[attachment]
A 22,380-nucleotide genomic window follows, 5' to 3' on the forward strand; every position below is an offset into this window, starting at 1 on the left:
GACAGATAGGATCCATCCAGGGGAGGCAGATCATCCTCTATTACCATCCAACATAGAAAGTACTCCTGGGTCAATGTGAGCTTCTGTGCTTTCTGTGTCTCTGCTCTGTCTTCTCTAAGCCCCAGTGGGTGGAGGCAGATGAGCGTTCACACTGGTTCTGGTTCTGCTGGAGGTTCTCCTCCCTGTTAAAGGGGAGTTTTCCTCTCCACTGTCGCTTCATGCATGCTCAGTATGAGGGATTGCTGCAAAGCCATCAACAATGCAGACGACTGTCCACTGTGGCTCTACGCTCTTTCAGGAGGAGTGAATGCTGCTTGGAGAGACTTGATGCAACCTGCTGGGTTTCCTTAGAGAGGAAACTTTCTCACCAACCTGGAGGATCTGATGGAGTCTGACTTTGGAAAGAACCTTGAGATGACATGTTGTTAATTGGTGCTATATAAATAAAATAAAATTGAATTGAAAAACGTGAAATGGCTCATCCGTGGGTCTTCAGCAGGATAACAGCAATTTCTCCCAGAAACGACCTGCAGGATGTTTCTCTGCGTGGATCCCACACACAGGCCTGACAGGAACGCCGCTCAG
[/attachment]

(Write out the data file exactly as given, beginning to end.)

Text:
A 22,380-nucleotide genomic window follows, 5' to 3' on the forward strand; every position below is an offset into this window, starting at 1 on the left:
GACAGATAGGATCCATCCAGGGGAGGCAGATCATCCTCTATTACCATCCAACATAGAAAGTACTCCTGGGTCAATGTGAGCTTCTGTGCTTTCTGTGTCTCTGCTCTGTCTTCTCTAAGCCCCAGTGGGTGGAGGCAGATGAGCGTTCACACTGGTTCTGGTTCTGCTGGAGGTTCTCCTCCCTGTTAAAGGGGAGTTTTCCTCTCCACTGTCGCTTCATGCATGCTCAGTATGAGGGATTGCTGCAAAGCCATCAACAATGCAGACGACTGTCCACTGTGGCTCTACGCTCTTTCAGGAGGAGTGAATGCTGCTTGGAGAGACTTGATGCAACCTGCTGGGTTTCCTTAGAGAGGAAACTTTCTCACCAACCTGGAGGATCTGATGGAGTCTGACTTTGGAAAGAACCTTGAGATGACATGTTGTTAATTGGTGCTATATAAATAAAATAAAATTGAATTGAAAAACGTGAAATGGCTCATCCGTGGGTCTTCAGCAGGATAACAGCAATTTCTCCCAGAAACGACCTGCAGGATGTTTCTCTGCGTGGATCCCACACACAGGCCTGACAGGAACGCCGCTCAG